By Harry Wang April 15, 2014
Connectivity has created many new care options in the healthcare industry, including virtual health kiosks and portals, remote consultations, and electronic personal health records. These telehealth options will continue to increase in availability in the near term, and insurers, under pressure to adopt these new methods in order to save costs, will start to reimburse virtual care options to supplement traditional face-to-face visits.
These market factors will drive revenue for video consultations alone from less than $100 million in 2013 to $13.7 billion in 2018, with most revenues coming from health insurers, which will foot the bill just as they reimburse for face-to-face visits. By 2018, 22 million households will use virtual care solutions, up from less than a million in 2013. Average visits among these adopter households will increase from 2 per year in 2013 to 6 per year in 2018, which include both acute care and preventive follow-up services in a variety of care settings—at home, at retail kiosk or at work.
But for virtual care programs to reach these levels, healthcare providers, insurers, and other health personnel will need to promote these solutions to their patients. To do so successfully, they will need to fully embrace telehealth, and understand the unique benefits it can provide, before passing programs on to their end users. People frequently use online health portals like WebMD for minor questions, detailed health information, and advice on-demand, but the U.S. population as whole has been slow to take up usage of these services. Providers will need to communicate the benefits clearly to patients, and doctors in particular will be important players in ensuring smooth transition into this new care paradigm.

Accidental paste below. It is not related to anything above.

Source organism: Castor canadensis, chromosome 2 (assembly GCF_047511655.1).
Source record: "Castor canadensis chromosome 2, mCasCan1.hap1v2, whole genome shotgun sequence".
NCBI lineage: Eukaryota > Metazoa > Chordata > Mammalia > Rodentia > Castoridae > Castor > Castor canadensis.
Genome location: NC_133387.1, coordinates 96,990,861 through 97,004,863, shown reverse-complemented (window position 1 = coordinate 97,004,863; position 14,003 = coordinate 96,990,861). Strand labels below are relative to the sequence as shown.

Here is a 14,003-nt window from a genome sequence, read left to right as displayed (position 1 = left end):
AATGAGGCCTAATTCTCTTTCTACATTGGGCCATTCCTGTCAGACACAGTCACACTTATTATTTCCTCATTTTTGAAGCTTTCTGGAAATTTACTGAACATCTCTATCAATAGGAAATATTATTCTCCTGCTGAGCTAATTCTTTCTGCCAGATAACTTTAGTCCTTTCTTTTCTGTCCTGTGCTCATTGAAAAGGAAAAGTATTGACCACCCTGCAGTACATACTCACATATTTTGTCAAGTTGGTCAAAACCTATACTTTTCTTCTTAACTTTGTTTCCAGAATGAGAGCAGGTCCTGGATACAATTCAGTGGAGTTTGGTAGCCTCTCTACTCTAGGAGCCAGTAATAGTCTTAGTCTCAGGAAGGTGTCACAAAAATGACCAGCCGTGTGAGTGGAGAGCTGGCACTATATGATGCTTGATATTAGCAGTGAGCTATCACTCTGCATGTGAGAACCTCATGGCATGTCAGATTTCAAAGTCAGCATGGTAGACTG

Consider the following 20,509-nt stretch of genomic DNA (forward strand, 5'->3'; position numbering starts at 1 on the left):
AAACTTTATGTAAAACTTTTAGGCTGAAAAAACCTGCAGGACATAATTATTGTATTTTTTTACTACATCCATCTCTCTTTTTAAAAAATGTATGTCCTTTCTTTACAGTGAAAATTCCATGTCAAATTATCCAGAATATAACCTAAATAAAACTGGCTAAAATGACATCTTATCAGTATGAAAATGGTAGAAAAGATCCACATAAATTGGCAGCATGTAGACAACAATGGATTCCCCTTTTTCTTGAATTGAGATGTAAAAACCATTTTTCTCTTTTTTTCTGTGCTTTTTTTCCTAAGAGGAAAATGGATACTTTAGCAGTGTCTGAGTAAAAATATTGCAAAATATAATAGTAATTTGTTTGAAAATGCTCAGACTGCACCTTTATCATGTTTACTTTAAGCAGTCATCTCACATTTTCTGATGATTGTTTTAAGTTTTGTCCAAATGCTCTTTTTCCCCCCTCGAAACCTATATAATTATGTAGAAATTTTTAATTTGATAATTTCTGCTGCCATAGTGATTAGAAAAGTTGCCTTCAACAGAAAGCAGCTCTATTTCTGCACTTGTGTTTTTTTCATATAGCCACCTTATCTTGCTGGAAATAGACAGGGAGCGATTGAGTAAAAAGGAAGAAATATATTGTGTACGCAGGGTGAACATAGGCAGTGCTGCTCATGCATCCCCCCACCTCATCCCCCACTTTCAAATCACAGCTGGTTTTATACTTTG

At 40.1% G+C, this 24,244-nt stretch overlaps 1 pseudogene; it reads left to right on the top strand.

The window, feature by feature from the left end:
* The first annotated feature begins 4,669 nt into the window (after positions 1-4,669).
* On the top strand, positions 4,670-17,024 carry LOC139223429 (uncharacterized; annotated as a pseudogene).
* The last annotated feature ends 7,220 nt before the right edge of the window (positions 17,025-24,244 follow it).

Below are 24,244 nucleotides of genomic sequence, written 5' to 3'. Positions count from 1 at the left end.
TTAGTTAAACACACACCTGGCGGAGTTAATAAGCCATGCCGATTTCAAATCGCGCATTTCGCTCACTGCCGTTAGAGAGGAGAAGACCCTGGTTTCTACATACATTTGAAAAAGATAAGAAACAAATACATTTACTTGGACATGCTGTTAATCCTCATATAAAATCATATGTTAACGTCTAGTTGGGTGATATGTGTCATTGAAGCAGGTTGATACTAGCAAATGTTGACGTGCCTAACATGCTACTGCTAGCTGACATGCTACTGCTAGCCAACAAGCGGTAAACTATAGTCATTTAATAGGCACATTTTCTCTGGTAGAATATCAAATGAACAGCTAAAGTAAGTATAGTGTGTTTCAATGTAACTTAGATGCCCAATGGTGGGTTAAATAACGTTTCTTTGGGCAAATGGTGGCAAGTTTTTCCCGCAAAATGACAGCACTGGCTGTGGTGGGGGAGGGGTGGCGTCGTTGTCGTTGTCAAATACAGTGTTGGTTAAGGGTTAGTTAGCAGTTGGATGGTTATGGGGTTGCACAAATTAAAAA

Benefits of Virtual Care
Not all aspects of virtual care will generate revenue or save time, but many program aspects will lead to significant savings and an increased quality of patient care. For healthcare providers, telehealth options address requested changes in healthcare reform laws.
• Extend reach and expand service to patients who require more access, such as patients who live in rural or remote areas.
• Minimize hospital admissions and readmissions by addressing non-emergency health concerns with preventative methods within a digital space.
• Help to monitor and manage long-term and post-hospital patient care while a patient rests and recuperates at home.
• Increase the number of patients who can be seen and treated during a given period of time.
• Provide new streams of revenue in the form of virtual consultations and assessments.
• Earn incentives from programs like the HITECH Act.
A majority of money spent in the healthcare industry (75%) is spent on the treatment of chronic diseases. The National Health Council notes that approximately 133 million Americans currently have a chronic disease, and the number continues to increase year by year. Virtual care provides physicians an easier way to continue monitoring and engaging with chronic care patients while reducing these costs. Virtual care also provides care professionals with a method of treating routine healthcare concerns, such as the common cold, seasonal allergies, and sinus infections.